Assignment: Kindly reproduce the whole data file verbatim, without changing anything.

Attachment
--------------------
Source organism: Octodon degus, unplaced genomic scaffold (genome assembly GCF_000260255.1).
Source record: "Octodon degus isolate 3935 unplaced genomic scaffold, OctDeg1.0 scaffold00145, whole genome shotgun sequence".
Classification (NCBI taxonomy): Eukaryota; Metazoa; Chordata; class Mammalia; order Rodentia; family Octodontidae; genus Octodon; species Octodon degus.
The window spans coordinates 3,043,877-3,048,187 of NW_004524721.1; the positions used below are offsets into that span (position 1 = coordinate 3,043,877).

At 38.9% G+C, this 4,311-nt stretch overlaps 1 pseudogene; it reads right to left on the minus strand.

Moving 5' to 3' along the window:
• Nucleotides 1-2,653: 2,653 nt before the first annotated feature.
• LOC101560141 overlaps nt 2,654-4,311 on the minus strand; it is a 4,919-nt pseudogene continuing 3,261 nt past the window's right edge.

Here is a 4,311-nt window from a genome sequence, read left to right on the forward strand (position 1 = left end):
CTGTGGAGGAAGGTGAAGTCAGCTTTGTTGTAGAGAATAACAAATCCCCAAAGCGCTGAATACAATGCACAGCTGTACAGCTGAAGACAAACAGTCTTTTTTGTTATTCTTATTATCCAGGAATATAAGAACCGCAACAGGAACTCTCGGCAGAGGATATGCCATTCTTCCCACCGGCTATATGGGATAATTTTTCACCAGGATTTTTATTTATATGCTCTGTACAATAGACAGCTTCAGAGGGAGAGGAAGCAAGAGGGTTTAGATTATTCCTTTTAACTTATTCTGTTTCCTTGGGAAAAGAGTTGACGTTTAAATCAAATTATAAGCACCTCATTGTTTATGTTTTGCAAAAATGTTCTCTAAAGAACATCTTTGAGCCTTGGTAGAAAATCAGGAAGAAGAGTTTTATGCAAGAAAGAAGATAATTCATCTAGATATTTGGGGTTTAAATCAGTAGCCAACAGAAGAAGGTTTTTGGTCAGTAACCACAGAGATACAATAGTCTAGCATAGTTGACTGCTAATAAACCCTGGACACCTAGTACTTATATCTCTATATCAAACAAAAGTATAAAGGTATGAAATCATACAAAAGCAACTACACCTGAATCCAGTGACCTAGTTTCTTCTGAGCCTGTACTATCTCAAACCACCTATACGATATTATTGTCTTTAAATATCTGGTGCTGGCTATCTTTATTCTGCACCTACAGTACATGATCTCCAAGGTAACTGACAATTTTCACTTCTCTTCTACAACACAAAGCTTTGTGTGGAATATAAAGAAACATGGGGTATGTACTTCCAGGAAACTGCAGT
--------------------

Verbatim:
Source organism: Octodon degus, unplaced genomic scaffold (genome assembly GCF_000260255.1).
Source record: "Octodon degus isolate 3935 unplaced genomic scaffold, OctDeg1.0 scaffold00145, whole genome shotgun sequence".
Classification (NCBI taxonomy): Eukaryota; Metazoa; Chordata; class Mammalia; order Rodentia; family Octodontidae; genus Octodon; species Octodon degus.
The window spans coordinates 3,043,877-3,048,187 of NW_004524721.1; the positions used below are offsets into that span (position 1 = coordinate 3,043,877).

At 38.9% G+C, this 4,311-nt stretch overlaps 1 pseudogene; it reads right to left on the minus strand.

Moving 5' to 3' along the window:
• Nucleotides 1-2,653: 2,653 nt before the first annotated feature.
• LOC101560141 overlaps nt 2,654-4,311 on the minus strand; it is a 4,919-nt pseudogene continuing 3,261 nt past the window's right edge.

Here is a 4,311-nt window from a genome sequence, read left to right on the forward strand (position 1 = left end):
CTGTGGAGGAAGGTGAAGTCAGCTTTGTTGTAGAGAATAACAAATCCCCAAAGCGCTGAATACAATGCACAGCTGTACAGCTGAAGACAAACAGTCTTTTTTGTTATTCTTATTATCCAGGAATATAAGAACCGCAACAGGAACTCTCGGCAGAGGATATGCCATTCTTCCCACCGGCTATATGGGATAATTTTTCACCAGGATTTTTATTTATATGCTCTGTACAATAGACAGCTTCAGAGGGAGAGGAAGCAAGAGGGTTTAGATTATTCCTTTTAACTTATTCTGTTTCCTTGGGAAAAGAGTTGACGTTTAAATCAAATTATAAGCACCTCATTGTTTATGTTTTGCAAAAATGTTCTCTAAAGAACATCTTTGAGCCTTGGTAGAAAATCAGGAAGAAGAGTTTTATGCAAGAAAGAAGATAATTCATCTAGATATTTGGGGTTTAAATCAGTAGCCAACAGAAGAAGGTTTTTGGTCAGTAACCACAGAGATACAATAGTCTAGCATAGTTGACTGCTAATAAACCCTGGACACCTAGTACTTATATCTCTATATCAAACAAAAGTATAAAGGTATGAAATCATACAAAAGCAACTACACCTGAATCCAGTGACCTAGTTTCTTCTGAGCCTGTACTATCTCAAACCACCTATACGATATTATTGTCTTTAAATATCTGGTGCTGGCTATCTTTATTCTGCACCTACAGTACATGATCTCCAAGGTAACTGACAATTTTCACTTCTCTTCTACAACACAAAGCTTTGTGTGGAATATAAAGAAACATGGGGTATGTACTTCCAGGAAACTGCAGT